Every day after the President of Ambrose Property Group goes home, Ana Rosas would clean his desk on the fourth floor of Circle Tower—until now. Ana’s employer, Sunshine Maintenance, is under investigation by the federal government for retaliating against her when she asked to improve her job and form a union.
Sunshine Maintenance is the janitorial contractor hired by Ambrose to keep Circle Tower clean. For her 40 hours of work, Ana takes home just $283 a week. She worries because she doesn’t have the money she needs to help her daughter pay for college—something Ana has always encouraged her to do.
“Carina has to support herself. She is only 19 and she works at 5:30 every morning before she heads off to classes at IUPUI during the day and at Ivy Tech in the evening,” Ana says. “Sometimes she only sleeps 4 hours a night.”
Ana wants a better future for both of her children and that’s why she is forming a union to improve her wages.
“I want them to have healthy food, to travel and to have the things I haven’t been able to have. Most importantly, I want them to have time for themselves and their families—because I didn’t have that for them,” Ana says.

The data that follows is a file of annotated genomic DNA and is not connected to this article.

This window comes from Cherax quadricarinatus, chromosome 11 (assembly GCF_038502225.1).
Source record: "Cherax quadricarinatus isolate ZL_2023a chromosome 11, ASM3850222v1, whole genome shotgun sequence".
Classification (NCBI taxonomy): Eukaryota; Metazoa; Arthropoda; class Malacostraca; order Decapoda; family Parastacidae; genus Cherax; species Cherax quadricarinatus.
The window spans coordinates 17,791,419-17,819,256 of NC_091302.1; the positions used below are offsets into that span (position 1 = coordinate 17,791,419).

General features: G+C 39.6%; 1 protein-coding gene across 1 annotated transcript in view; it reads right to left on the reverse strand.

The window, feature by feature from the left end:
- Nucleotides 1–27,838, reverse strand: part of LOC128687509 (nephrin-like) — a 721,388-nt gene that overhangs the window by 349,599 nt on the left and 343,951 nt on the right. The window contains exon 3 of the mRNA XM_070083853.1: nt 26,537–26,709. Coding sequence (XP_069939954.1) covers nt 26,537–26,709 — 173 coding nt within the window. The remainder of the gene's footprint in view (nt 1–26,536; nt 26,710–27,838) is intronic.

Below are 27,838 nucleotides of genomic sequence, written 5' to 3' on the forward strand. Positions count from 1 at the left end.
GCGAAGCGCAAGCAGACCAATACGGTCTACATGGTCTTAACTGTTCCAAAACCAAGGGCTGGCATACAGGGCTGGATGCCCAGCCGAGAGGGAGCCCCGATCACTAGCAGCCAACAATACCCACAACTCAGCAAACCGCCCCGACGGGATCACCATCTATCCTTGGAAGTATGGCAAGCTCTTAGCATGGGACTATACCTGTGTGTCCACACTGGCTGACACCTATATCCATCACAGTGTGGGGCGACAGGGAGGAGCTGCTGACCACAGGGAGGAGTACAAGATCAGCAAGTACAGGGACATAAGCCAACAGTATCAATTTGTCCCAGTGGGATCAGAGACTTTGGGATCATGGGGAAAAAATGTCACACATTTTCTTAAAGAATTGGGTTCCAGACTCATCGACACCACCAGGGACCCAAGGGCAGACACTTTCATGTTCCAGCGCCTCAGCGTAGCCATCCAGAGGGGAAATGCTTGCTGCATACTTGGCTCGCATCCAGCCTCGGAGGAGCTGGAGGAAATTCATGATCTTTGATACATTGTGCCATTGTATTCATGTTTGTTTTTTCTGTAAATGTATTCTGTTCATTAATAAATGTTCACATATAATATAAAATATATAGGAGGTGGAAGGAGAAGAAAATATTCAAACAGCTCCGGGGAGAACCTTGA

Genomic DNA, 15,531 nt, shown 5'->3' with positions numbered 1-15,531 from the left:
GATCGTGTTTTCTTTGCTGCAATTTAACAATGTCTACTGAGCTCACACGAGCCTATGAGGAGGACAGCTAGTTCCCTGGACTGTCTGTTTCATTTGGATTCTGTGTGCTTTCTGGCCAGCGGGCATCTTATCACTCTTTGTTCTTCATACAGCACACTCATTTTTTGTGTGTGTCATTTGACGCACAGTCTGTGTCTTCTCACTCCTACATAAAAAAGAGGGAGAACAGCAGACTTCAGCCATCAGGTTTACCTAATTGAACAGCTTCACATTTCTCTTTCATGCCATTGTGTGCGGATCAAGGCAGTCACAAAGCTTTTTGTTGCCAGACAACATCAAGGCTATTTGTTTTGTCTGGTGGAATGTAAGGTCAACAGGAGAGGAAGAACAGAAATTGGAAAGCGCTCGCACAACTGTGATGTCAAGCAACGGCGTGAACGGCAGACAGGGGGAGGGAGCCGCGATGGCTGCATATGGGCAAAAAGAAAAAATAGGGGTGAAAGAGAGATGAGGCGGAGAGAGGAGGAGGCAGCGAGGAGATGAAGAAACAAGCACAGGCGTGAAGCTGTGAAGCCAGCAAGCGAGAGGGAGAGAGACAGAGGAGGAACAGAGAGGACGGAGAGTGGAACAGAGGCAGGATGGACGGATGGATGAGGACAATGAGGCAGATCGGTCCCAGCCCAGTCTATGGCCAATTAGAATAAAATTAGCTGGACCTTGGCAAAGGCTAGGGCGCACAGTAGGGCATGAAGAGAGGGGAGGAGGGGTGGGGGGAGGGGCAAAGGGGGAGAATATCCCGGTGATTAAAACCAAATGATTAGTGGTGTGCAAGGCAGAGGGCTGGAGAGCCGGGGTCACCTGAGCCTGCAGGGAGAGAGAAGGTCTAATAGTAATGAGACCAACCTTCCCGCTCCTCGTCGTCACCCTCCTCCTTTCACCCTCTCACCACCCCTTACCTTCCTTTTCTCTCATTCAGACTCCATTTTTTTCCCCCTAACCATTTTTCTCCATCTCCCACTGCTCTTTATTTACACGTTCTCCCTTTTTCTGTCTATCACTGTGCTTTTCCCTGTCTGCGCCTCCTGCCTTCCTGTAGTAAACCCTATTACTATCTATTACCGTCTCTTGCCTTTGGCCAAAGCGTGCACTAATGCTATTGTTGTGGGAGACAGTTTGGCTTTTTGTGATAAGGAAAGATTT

Family is the most important thing for Ana. And as a widow, she is raising her children by herself. “I tell them that I’m doing all of this for them. I work hard so they can focus on studying and have a better life. But I don’t want to just be economic provider for my kids and work all the time. I want to be their mother too.”
Too many working people like Ana are losing ground because big corporations are holding down wages for their own gain. The impact is clear: crime is on the rise and Indiana is falling behind the rest of the country in terms of health, income and education standards.
Indianapolis janitors are urging corporations to provide jobs that can support a family. We need to make sure that our economy works for everyone who contributes to it—not just the wealthy few.